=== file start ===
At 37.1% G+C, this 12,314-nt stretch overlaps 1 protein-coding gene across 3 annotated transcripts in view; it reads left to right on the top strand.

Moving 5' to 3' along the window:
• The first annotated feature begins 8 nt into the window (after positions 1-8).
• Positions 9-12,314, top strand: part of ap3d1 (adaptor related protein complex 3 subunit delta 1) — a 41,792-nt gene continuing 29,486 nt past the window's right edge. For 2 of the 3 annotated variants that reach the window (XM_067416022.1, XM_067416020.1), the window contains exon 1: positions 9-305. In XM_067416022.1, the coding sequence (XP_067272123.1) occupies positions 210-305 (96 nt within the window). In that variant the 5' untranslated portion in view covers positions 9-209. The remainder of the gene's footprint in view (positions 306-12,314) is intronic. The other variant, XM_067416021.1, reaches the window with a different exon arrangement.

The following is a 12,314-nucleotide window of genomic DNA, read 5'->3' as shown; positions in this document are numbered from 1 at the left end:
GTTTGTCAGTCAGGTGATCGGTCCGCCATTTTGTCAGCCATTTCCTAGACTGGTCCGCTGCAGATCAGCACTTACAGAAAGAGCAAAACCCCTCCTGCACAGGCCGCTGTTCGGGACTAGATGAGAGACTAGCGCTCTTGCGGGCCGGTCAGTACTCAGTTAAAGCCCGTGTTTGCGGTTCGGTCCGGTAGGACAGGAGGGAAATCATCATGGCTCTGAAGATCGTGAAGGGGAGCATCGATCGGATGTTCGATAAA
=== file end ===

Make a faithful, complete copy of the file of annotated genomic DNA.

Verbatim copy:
At 37.1% G+C, this 12,314-nt stretch overlaps 1 protein-coding gene across 3 annotated transcripts in view; it reads left to right on the top strand.

Moving 5' to 3' along the window:
• The first annotated feature begins 8 nt into the window (after positions 1-8).
• Positions 9-12,314, top strand: part of ap3d1 (adaptor related protein complex 3 subunit delta 1) — a 41,792-nt gene continuing 29,486 nt past the window's right edge. For 2 of the 3 annotated variants that reach the window (XM_067416022.1, XM_067416020.1), the window contains exon 1: positions 9-305. In XM_067416022.1, the coding sequence (XP_067272123.1) occupies positions 210-305 (96 nt within the window). In that variant the 5' untranslated portion in view covers positions 9-209. The remainder of the gene's footprint in view (positions 306-12,314) is intronic. The other variant, XM_067416021.1, reaches the window with a different exon arrangement.

The following is a 12,314-nucleotide window of genomic DNA, read 5'->3' as shown; positions in this document are numbered from 1 at the left end:
GTTTGTCAGTCAGGTGATCGGTCCGCCATTTTGTCAGCCATTTCCTAGACTGGTCCGCTGCAGATCAGCACTTACAGAAAGAGCAAAACCCCTCCTGCACAGGCCGCTGTTCGGGACTAGATGAGAGACTAGCGCTCTTGCGGGCCGGTCAGTACTCAGTTAAAGCCCGTGTTTGCGGTTCGGTCCGGTAGGACAGGAGGGAAATCATCATGGCTCTGAAGATCGTGAAGGGGAGCATCGATCGGATGTTCGATAAA